Guest post by Charles C. Johnson
Unveiled in 2000 by the United Nations, the Millennium Development goals have consistently unmet despite pledges from much of the industrialized world.
On his blog, Bill Easterly of NYU explains why, "Each aid organization tries to meet all MDGs and each fails to specialize. Therefore some aid agencies are forced to supply things they are bad at ... for which there is no demand."
Easterly explains in further detail:
UNICEF is working on swine flu, the traditional province of WHO, who is distracted by trying to do development research, which is the traditional specialty of the World Bank, who is in turn distracted by a new emphasis on children, which is the strength of – just to complete the circle – UNICEF.
Even very small aid agencies fail to specialize – Luxembourg’s $141 million aid budget was divided among 30 different sectors (out of a possible 37). The tiny Luxembourg budget also went to 87 different countries.
With high overhead costs for each separate activity for each country, the ratio of overhead costs to funds for the activity gets extremely high, sometimes over 100 percent. UNDP has one of the very LEAST specialized aid budgets by country and by sector, and it actually does have a ratio of overhead costs to aid disbursed of 129%.
One suspects overhead costs devoured even more of program costs for the $20,000 Greece spent on worldwide post-secondary education, the $30,000 the Netherlands spent on promoting worldwide tourism to developing countries, the $5,000 Denmark spent on worldwide emergency food aid, or the $30,000 Luxembourg spent on conflict, peace, and security. (Remember, these small sums may have been split even further among country recipients.)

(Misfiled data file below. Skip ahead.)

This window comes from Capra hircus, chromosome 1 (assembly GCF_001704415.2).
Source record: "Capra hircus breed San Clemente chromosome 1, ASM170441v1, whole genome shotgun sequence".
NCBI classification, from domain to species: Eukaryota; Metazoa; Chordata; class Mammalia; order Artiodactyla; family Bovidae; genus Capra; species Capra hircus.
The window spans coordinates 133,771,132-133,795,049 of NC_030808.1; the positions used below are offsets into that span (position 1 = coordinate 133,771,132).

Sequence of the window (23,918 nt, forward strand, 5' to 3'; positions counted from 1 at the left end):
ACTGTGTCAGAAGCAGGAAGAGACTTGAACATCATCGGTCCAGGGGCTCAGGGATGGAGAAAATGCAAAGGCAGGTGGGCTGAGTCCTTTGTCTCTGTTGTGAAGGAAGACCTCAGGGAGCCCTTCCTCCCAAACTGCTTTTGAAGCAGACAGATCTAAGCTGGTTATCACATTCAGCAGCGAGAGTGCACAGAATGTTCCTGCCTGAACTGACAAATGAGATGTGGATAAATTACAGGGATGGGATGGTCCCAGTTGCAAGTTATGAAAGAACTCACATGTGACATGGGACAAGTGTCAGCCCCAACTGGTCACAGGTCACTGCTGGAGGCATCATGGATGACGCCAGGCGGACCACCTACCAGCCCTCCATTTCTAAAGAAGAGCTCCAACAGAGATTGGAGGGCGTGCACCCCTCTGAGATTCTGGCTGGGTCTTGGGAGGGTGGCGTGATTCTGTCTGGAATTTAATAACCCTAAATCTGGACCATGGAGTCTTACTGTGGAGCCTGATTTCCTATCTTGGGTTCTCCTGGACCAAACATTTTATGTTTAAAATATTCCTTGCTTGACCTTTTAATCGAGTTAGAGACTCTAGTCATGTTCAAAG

One could think of many political economy reasons why aid agencies resist specialization. From my casual experience in a large bureaucracy (the World Bank), the primeval bureaucratic instinct is to give a tiny piece of the pie to every possible lobby group (internal or external). But what’s most clear is that it shows aid agencies lack of accountability, because it is such a wasteful practice that also drives the aid recipients crazy with duplication of efforts by every aid agency in every sector in every country.
I suspect that this problem is even more pronounced than Easterly recognizes. Part of the reason groups specialize, in accordance with Adam Smith, is that they receive a market signal such as a price rise to specialize and thereby innovate, but what evidence is there that there is any such signal in aid agencies? Remember, nobody loses his job for failing to stop poverty.